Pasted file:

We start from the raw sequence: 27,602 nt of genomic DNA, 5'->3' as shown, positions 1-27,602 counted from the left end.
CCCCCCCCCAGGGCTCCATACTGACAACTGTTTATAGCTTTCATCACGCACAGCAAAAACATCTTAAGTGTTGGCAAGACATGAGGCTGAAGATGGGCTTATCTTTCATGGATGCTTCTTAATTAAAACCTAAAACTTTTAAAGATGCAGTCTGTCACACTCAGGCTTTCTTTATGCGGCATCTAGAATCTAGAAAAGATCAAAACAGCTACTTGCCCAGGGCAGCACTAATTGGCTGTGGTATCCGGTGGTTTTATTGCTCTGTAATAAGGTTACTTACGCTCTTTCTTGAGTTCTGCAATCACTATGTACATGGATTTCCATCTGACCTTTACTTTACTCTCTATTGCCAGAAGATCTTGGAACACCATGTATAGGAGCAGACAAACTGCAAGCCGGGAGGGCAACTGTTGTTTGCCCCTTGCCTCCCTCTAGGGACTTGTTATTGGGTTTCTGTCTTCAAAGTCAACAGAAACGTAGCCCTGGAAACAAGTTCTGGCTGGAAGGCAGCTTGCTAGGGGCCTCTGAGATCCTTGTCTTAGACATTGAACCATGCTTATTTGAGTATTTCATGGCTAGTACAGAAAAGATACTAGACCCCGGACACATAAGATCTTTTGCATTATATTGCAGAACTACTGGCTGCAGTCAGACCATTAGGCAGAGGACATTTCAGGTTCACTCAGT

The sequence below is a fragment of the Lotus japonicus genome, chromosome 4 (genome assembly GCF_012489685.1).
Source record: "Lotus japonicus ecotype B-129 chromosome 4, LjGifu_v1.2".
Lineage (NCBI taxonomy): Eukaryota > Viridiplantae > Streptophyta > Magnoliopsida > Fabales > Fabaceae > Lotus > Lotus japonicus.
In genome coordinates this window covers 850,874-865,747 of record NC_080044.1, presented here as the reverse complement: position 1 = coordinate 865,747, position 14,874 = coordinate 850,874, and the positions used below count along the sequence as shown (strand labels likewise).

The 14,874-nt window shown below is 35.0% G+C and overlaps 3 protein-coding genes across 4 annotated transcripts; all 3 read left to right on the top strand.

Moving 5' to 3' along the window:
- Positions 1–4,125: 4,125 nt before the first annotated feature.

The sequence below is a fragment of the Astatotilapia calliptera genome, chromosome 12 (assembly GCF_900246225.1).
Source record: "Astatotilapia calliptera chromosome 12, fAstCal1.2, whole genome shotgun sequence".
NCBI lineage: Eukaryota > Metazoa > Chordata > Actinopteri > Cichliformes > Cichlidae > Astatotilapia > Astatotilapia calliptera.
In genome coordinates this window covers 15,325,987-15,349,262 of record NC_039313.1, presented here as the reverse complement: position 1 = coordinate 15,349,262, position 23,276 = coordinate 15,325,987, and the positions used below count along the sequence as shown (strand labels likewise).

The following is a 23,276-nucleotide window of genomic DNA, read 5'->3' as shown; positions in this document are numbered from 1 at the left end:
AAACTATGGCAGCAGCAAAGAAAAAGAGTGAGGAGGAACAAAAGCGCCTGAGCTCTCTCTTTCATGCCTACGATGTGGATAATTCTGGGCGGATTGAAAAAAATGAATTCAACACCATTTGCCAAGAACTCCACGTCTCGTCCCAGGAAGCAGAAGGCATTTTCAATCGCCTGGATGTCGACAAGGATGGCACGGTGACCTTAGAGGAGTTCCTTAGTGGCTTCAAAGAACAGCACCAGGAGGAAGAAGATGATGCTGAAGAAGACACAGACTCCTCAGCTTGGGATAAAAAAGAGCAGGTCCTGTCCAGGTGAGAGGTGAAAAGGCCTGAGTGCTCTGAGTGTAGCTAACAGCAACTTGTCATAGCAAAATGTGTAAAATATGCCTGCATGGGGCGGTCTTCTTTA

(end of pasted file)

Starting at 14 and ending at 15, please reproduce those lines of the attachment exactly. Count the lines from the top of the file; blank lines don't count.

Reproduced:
The following is a 23,276-nucleotide window of genomic DNA, read 5'->3' as shown; positions in this document are numbered from 1 at the left end:
AAACTATGGCAGCAGCAAAGAAAAAGAGTGAGGAGGAACAAAAGCGCCTGAGCTCTCTCTTTCATGCCTACGATGTGGATAATTCTGGGCGGATTGAAAAAAATGAATTCAACACCATTTGCCAAGAACTCCACGTCTCGTCCCAGGAAGCAGAAGGCATTTTCAATCGCCTGGATGTCGACAAGGATGGCACGGTGACCTTAGAGGAGTTCCTTAGTGGCTTCAAAGAACAGCACCAGGAGGAAGAAGATGATGCTGAAGAAGACACAGACTCCTCAGCTTGGGATAAAAAAGAGCAGGTCCTGTCCAGGTGAGAGGTGAAAAGGCCTGAGTGCTCTGAGTGTAGCTAACAGCAACTTGTCATAGCAAAATGTGTAAAATATGCCTGCATGGGGCGGTCTTCTTTA